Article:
Americanization and Representation

Millions of Latinx people are living in the United States as legal residents, but are not eligible voters due to noncitizen status. Additionally, immigration plays a key role in the potential voice of this large community. Achieving better representation is a continuing struggle for the Latinx population.

Legal Permanent Residents

Beyond those already eligible to vote, there are at least 3.3 million Latinx people who are living in the U.S. as Legal Permanent Residents Individuals with “green cards” who are given many — but not all —  of the rights of citizens but are not naturalized. They remain citizens of their country of origin and are currently eligible to become citizens. Those 3.3 million people form a potential voting population larger than the total number of registered voters in Minnesota.

Research has shown that many people do not become citizens because of the high cost of naturalization The process of becoming a citizen and the pressure of the citizenship examination. Also, many people experience discrimination regardless of their citizenship status, which sometimes discourages potential citizens from becoming naturalized.

Immigration and Naturalization

Policies that affect Legal Permanent Residents and other groups of immigrants tend to affect the Latinx population disproportionately. The discussion on immigration is focused around the Mexican border and Latinx immigrants. The discrimination that many Latinx people face and the difficulties surrounding the naturalization process can hurt voting rates.

As was mentioned above, many people may choose not to become citizens because of the hardships they will face or because they think it will not help.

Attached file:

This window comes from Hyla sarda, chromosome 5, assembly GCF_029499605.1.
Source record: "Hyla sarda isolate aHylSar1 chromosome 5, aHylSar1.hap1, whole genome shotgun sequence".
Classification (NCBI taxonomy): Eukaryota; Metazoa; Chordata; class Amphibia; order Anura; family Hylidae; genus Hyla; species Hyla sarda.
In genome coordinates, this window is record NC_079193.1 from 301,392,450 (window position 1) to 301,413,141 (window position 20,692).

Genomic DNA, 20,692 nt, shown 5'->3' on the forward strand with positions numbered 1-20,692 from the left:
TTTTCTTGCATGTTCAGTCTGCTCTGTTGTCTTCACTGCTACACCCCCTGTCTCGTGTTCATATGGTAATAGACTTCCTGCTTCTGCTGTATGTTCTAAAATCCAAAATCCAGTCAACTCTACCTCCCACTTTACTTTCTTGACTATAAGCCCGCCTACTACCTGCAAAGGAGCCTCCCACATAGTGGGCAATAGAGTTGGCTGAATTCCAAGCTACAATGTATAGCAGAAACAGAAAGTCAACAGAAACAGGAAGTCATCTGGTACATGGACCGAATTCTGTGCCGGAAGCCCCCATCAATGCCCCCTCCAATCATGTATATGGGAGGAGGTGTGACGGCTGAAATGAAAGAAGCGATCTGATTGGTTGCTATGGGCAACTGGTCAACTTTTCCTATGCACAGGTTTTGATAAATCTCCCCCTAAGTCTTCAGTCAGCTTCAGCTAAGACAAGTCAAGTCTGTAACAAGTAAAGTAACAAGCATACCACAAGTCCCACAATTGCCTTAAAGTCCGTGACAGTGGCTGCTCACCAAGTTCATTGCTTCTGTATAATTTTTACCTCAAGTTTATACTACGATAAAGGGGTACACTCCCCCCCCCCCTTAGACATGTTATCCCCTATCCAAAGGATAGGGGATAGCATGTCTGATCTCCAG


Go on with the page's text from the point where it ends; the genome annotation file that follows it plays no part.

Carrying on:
Even though immigration policy affects Latinx communities and is often how others talk about their communities, that does not necessarily mean it’s everyone’s top priority. Although widespread trends are hard to find because of the diversity of Latinx populations in the U.S., polls found that in the 2014 elections Latinx people rated education, the economy and healthcare above immigration as the most important issues to be addressed.

Redistricting in Latinx Districts

Immigration and naturalization don’t just present barriers for non-citizens, though. Even eligible and registered Latinx voters in the U.S. may lose a lot of political power due to a recent Supreme Court case dealing with the redistricting process. When states go through redistricting When the borders of electoral districts (groups of voters) are redrawn, they use census data to determine population counts.

Districts are created to include about same number of people. Right now, many times that count includes noncitizens, so many immigrant-heavy areas can have their own districts.

There is a challenge to that rule which would make redistricting so it only counted citizens. In areas with high immigrant populations, this can mean that their votes will be less powerful because they will be combined with people from other areas to reach the population requirement.

The proposed change would only affect these areas, especially if they are poor, because more wealthy areas have fewer immigrants. This means that the barriers to citizenship for some can be barriers to political power for others.